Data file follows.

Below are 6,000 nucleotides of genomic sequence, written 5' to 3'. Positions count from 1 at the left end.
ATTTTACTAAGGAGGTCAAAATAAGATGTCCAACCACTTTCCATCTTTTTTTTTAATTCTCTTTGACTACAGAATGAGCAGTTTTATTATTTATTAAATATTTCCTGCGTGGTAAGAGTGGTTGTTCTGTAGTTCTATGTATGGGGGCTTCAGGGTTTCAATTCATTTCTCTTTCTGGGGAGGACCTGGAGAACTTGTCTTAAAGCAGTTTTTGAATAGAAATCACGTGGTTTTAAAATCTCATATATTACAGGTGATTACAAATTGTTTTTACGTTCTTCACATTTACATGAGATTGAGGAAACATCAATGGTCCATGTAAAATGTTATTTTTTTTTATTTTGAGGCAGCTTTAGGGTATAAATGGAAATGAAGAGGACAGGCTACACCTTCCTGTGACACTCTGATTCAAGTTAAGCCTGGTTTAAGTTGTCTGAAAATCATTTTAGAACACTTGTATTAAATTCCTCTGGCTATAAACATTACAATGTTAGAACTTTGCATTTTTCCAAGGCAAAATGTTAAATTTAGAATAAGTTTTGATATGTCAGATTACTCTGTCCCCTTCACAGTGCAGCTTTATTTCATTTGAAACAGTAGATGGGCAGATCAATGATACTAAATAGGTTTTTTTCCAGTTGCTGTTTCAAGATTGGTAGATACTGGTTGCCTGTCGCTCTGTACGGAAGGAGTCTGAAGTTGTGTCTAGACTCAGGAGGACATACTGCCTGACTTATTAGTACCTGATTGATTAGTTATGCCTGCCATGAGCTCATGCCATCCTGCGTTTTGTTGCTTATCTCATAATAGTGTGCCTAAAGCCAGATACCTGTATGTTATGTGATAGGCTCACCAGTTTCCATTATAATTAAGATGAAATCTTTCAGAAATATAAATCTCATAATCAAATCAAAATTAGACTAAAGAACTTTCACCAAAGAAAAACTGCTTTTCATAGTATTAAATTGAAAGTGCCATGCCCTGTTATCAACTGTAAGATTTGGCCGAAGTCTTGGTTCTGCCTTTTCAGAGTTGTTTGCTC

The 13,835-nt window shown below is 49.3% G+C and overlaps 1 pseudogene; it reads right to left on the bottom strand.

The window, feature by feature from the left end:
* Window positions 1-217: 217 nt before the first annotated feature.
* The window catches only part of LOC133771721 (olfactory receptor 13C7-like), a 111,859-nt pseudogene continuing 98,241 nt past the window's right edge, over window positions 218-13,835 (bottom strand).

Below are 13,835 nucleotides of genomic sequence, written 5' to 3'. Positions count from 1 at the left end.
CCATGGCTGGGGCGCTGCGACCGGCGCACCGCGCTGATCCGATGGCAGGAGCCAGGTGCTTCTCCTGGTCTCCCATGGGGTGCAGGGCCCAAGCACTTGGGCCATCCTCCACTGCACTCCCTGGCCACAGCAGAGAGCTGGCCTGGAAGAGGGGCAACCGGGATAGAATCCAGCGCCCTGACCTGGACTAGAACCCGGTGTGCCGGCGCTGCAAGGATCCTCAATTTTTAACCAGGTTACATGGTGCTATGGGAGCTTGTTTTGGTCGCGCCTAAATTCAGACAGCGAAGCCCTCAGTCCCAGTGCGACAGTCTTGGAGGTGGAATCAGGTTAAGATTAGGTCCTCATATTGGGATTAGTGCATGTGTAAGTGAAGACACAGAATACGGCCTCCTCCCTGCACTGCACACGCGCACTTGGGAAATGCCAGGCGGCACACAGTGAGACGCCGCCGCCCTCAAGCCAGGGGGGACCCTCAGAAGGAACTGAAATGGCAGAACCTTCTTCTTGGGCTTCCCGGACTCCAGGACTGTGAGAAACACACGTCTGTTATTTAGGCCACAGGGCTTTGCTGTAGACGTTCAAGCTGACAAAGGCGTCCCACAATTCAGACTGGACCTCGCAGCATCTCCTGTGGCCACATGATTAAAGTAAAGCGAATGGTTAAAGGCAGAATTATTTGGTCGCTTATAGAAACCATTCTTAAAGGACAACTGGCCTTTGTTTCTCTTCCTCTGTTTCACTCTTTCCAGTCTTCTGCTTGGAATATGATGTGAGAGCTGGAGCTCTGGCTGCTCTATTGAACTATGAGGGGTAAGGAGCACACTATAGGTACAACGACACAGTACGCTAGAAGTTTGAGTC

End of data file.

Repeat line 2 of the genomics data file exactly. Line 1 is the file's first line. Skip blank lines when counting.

ATTTTACTAAGGAGGTCAAAATAAGATGTCCAACCACTTTCCATCTTTTTTTTTAATTCTCTTTGACTACAGAATGAGCAGTTTTATTATTTATTAAATATTTCCTGCGTGGTAAGAGTGGTTGTTCTGTAGTTCTATGTATGGGGGCTTCAGGGTTTCAATTCATTTCTCTTTCTGGGGAGGACCTGGAGAACTTGTCTTAAAGCAGTTTTTGAATAGAAATCACGTGGTTTTAAAATCTCATATATTACAGGTGATTACAAATTGTTTTTACGTTCTTCACATTTACATGAGATTGAGGAAACATCAATGGTCCATGTAAAATGTTATTTTTTTTTATTTTGAGGCAGCTTTAGGGTATAAATGGAAATGAAGAGGACAGGCTACACCTTCCTGTGACACTCTGATTCAAGTTAAGCCTGGTTTAAGTTGTCTGAAAATCATTTTAGAACACTTGTATTAAATTCCTCTGGCTATAAACATTACAATGTTAGAACTTTGCATTTTTCCAAGGCAAAATGTTAAATTTAGAATAAGTTTTGATATGTCAGATTACTCTGTCCCCTTCACAGTGCAGCTTTATTTCATTTGAAACAGTAGATGGGCAGATCAATGATACTAAATAGGTTTTTTTCCAGTTGCTGTTTCAAGATTGGTAGATACTGGTTGCCTGTCGCTCTGTACGGAAGGAGTCTGAAGTTGTGTCTAGACTCAGGAGGACATACTGCCTGACTTATTAGTACCTGATTGATTAGTTATGCCTGCCATGAGCTCATGCCATCCTGCGTTTTGTTGCTTATCTCATAATAGTGTGCCTAAAGCCAGATACCTGTATGTTATGTGATAGGCTCACCAGTTTCCATTATAATTAAGATGAAATCTTTCAGAAATATAAATCTCATAATCAAATCAAAATTAGACTAAAGAACTTTCACCAAAGAAAAACTGCTTTTCATAGTATTAAATTGAAAGTGCCATGCCCTGTTATCAACTGTAAGATTTGGCCGAAGTCTTGGTTCTGCCTTTTCAGAGTTGTTTGCTC